Rule Four of Jordan Peterson’s new book Beyond Order: 12 More Rules for Life is: “Notice that opportunity lurks where responsibility has been abdicated.”
In this chapter, Peterson discusses how choosing to take responsibility is fundamental to being useful and leading a meaningful life. As usual, he weaves a range of sources together from the Hebrew Bible, to Egyptian myths, to Pinocchio and Peter Pan.
The section of this chapter that especially interested me is about conscience. Since conscience is a word that does not have a great deal of resonance in our contemporary culture, Peterson patiently expounds upon what conscience is and how it works.
Here is the relevant excerpt:
If you attend to your conscience, you will begin to determine that some of the things you are doing are wrong. More precisely: if you are alerted to the possibility of your own wrongdoing by your conscience, and you then begin to engage in a true dialogue with that same agent, you will begin to develop a clear picture of what is wrong–and, by implication–what is right. […] You act and betray yourself, and you feel bad about that. You do not know exactly why. You try to avoid thinking about it, because it is less painful and easier in the short term not to think about it. You try with all your might to ignore it, but all that does is increase your sense of betrayal and further divide you against yourself.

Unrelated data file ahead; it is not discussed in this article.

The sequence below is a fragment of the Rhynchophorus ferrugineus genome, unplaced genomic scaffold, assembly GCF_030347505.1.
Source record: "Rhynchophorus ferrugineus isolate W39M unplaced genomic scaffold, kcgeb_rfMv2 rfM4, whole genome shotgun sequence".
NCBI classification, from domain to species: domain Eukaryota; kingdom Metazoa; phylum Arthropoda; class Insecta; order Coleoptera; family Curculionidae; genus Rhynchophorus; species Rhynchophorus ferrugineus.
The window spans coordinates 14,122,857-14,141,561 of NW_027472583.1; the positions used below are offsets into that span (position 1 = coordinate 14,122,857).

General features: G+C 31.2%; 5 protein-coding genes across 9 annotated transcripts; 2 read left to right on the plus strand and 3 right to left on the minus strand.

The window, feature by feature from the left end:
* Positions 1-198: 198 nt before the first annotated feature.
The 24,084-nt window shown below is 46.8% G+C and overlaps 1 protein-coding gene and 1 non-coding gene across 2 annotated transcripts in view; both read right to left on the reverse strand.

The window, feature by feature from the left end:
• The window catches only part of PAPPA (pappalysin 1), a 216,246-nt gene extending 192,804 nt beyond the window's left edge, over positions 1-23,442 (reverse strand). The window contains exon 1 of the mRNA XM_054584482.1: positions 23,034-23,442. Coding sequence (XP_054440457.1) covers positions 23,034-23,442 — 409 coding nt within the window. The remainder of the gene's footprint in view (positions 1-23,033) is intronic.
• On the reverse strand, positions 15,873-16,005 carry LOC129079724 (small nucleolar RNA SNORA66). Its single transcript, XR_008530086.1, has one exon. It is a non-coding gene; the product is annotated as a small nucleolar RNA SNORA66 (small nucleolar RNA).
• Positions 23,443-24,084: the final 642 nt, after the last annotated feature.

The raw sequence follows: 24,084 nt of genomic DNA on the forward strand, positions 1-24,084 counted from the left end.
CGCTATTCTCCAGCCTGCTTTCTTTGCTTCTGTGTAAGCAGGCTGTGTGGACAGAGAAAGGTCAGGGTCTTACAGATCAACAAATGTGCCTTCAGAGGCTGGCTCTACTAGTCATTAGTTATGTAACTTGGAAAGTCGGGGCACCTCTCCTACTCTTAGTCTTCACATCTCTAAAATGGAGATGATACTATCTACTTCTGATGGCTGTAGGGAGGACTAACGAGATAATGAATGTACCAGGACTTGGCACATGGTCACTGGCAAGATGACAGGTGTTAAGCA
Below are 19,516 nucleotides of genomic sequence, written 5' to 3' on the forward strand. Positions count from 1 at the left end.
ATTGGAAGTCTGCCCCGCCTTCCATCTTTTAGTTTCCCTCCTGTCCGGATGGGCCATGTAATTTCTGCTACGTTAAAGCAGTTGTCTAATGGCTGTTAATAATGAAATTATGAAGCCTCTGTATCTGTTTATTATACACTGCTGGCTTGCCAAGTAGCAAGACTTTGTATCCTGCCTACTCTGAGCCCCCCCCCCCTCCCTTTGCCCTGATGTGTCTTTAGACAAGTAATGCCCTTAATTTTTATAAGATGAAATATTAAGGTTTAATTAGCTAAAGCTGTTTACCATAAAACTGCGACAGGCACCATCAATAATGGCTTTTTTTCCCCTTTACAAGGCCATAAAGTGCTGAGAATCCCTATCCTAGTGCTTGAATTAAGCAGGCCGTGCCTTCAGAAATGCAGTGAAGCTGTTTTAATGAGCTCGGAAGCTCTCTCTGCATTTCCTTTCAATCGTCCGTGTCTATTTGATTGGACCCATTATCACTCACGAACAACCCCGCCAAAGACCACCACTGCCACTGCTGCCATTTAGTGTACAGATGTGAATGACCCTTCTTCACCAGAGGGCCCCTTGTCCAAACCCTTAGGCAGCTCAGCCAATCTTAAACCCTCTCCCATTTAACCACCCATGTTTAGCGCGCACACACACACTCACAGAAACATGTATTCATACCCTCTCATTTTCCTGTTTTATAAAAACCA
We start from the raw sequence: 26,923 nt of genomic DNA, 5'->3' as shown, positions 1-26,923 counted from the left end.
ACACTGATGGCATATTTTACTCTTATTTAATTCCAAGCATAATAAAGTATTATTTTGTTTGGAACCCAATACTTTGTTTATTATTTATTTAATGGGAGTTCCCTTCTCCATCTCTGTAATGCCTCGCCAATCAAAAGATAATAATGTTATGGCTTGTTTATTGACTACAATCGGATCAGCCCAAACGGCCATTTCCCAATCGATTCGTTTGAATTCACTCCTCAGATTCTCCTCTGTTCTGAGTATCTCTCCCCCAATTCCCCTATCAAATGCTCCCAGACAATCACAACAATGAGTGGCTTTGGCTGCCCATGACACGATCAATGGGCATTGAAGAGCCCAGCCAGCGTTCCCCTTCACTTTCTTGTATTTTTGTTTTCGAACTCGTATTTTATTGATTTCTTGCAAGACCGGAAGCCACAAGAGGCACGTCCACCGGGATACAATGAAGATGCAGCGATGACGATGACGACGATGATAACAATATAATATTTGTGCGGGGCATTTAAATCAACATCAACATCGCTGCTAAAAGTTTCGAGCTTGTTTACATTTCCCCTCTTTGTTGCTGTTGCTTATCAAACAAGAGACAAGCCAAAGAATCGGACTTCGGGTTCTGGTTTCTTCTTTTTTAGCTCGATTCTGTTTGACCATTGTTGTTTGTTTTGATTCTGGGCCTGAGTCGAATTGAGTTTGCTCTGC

So, you reconsider, perhaps, and you confront your discomfort. You note your disunity and the chaos that comes with it. You ask yourself–you pray to discover–what you did wrong. And the answer arrives. And it is not what you want. And part of you must therefore die, so that you can change.”
That last sentence is so succinct.
It seems it is as taboo as death itself that a part of us must die in order for us to change.
It is unlikely that anyone would have the conceit to declare aloud, “There is nothing inside me that needs to die.”
And yet, how much obstinance in our identities and our ideologies is tantamount to making just such a declaration?
If part of us must die in order to change, then what are the proper rituals for undergoing this death?
Attending to conscience demands knowing how and where to bury the part of us that must die in order for us to change.